Dougherty's rationale for forcing the Ba'ku to relocate rather than share is a fairly weak one, but we don't hear the full set of evidence he believes in. The Son'a were lying to him about many things, and might have convinced him that sharing would be really bad not just for the suffering Son'a, but for the Ba'ku themselves as well.
We can rather safely assume that the UFP Council was told the same lies that Dougherty heard.
Picard never is in on the loop where the fate of the Ba'ku or their Fountain of Youth is decided; he comes into the picture way too late for that. Dougherty's not really obligated to explain himself or the Council to Picard, and he's pissed off with the Captain's antics already, so it's pretty natural that he doesn't expand or explicate. Which serves the thematic structure of the movie very well.
In fact, given that it was an entire planet and they represented only a small village, there's a good chance they wouldn't even know if others settled it, say, on another continent.
They didn't realize they were under surveillance by holo-invisible aliens. OTOH, they quickly diagnosed what was wrong with Data, even when LaForge always requires lots of equipment to diagnose his long-time android friend. So we are left pretty much in the dark about how much of their original technology the Ba'ku retain and keep in use, and whether they could use it to spot intruders.
We can't even tell whether they can spot starships in orbit, because the only ship in the region before the exposure of the alien observation plot, the Son'a command ship, might have been keeping her distance. Even advanced technologies would have trouble spotting distant ships in that soup.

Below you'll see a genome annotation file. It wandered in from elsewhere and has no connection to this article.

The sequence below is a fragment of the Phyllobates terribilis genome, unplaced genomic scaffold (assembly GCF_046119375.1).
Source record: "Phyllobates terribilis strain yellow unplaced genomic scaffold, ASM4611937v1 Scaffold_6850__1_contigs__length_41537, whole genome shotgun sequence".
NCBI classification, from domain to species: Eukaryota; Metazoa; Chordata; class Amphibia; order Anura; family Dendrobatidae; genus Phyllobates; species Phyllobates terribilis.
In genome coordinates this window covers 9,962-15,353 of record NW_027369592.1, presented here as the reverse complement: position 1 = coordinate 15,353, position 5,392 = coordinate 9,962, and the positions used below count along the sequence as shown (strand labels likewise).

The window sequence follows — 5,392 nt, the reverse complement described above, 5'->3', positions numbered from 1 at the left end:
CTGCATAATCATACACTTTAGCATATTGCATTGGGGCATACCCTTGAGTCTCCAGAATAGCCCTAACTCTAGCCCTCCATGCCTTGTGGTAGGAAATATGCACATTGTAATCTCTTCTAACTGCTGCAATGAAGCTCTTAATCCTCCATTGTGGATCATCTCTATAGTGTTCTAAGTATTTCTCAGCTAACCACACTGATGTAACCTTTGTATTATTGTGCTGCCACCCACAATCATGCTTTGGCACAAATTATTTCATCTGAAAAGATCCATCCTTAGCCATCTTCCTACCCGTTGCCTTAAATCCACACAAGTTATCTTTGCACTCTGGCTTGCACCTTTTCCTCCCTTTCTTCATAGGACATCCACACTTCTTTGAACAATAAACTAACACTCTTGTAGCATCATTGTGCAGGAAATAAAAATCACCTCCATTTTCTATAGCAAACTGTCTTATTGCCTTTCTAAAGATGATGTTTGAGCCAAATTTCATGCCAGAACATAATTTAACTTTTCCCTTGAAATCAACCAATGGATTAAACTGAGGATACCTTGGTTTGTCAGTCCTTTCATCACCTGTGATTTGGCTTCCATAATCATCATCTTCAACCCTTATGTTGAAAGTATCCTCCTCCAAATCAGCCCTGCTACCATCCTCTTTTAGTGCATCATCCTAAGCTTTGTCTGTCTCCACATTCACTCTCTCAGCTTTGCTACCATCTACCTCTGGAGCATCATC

Speaking of the soup that was the Briar Patch, the Ba'ku apparently arrived around the 2070s. As of the 2150s, the area was apparently Klingon property, as per ENT "The Augments". It seems doubtful the Ba'ku settlement of a Klingon world (no matter how unexplored by the Empire) would have been legal, so the legal intrigue centers on what happened when the UFP annexed this space. Would any inhabitants at the moment of annexation have been declared native owners of the land, regardless of their history?
An ending where others come to establish colonies or make use of the particles would have gone a long way to make the Baku more sympathetic.
Very much so. And it could have been softened by some technobabble about how the rejuvenation doesn't really take and the "patients" or "spa customers" only get temporary or partial relief unless they agree to live the rest of their lives in the Briar Patch - still much better than nothing, but no longer something star empires would slaughter each other for.
The cut ending where Quark arrives with the intent of establishing the first spa would not have addressed these points satisfactorily, though.